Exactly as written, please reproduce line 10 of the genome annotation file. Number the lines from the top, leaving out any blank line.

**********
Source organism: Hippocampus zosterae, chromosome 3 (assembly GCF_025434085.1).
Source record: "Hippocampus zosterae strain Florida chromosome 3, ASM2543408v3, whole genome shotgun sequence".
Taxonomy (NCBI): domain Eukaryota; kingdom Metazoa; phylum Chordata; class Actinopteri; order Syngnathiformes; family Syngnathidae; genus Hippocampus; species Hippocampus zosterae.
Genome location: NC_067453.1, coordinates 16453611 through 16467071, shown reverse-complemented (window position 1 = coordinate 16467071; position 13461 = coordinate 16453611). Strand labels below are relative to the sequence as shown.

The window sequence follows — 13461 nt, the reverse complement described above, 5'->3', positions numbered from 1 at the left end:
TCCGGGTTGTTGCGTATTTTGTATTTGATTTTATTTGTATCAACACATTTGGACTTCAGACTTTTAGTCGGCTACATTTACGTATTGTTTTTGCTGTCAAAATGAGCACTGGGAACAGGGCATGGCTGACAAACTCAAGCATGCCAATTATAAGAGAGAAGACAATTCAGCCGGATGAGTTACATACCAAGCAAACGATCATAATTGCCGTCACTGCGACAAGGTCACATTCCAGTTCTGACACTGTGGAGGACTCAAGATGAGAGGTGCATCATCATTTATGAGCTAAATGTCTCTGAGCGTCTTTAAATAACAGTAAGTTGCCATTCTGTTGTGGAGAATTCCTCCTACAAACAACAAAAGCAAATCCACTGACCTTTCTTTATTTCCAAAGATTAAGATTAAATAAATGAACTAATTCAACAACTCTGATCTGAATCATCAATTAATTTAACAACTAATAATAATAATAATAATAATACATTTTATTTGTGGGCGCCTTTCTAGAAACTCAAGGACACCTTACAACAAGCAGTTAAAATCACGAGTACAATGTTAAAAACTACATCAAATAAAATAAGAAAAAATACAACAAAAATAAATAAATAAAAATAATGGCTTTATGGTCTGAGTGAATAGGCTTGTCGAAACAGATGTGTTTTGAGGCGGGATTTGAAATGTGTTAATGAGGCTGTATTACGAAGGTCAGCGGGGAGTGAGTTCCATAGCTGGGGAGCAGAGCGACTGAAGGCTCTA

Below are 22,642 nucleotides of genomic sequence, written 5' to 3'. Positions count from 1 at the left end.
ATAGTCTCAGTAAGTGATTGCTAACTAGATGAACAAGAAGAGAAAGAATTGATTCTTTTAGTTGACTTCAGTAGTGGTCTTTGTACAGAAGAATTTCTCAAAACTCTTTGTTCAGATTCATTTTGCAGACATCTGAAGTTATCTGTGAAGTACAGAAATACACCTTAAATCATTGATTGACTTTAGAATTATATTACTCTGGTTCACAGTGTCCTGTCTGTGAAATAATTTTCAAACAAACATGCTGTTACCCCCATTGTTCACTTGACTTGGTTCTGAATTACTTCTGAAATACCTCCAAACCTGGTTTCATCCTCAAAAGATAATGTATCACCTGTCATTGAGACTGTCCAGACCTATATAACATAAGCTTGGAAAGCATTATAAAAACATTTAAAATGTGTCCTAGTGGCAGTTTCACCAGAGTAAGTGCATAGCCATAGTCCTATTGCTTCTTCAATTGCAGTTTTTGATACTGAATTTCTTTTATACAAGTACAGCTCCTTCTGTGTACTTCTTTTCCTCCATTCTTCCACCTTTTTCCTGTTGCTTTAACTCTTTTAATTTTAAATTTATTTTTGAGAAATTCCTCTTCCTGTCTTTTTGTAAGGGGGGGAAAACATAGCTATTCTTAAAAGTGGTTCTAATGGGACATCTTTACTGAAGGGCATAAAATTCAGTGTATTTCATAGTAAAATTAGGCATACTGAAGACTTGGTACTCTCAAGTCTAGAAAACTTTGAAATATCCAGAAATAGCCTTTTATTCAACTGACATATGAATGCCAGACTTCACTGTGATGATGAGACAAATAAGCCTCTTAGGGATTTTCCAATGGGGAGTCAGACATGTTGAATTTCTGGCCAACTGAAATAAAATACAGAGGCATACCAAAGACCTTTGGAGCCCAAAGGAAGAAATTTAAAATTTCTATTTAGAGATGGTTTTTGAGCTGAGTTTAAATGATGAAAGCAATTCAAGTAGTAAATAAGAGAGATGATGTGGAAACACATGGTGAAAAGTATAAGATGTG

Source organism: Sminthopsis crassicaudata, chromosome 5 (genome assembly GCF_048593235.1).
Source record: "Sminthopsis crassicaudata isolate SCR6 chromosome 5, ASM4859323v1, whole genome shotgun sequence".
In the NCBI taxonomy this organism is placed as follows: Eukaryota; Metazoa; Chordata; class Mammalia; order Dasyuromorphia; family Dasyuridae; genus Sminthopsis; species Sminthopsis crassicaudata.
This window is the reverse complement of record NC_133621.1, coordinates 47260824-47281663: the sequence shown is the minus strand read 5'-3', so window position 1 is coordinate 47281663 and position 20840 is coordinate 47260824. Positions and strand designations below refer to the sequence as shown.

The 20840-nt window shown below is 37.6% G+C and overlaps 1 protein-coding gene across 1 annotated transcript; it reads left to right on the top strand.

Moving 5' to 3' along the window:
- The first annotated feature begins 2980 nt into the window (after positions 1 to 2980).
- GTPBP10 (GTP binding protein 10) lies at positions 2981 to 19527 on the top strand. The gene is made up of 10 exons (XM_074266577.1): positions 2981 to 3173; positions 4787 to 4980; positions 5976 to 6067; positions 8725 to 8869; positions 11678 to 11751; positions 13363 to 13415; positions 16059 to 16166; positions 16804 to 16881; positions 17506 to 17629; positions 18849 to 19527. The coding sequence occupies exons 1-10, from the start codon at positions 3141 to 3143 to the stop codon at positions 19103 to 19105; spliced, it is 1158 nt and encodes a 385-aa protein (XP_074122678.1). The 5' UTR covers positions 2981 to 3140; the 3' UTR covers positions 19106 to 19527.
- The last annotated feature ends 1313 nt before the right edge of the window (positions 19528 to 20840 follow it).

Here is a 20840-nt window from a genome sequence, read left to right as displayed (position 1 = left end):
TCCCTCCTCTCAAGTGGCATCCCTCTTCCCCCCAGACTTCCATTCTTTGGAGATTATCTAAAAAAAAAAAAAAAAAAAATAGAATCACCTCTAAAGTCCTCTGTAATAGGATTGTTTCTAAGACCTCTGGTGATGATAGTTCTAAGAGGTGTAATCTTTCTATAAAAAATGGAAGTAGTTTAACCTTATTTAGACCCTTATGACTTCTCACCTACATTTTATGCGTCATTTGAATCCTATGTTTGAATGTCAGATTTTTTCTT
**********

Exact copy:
Source record: "Sminthopsis crassicaudata isolate SCR6 chromosome 5, ASM4859323v1, whole genome shotgun sequence".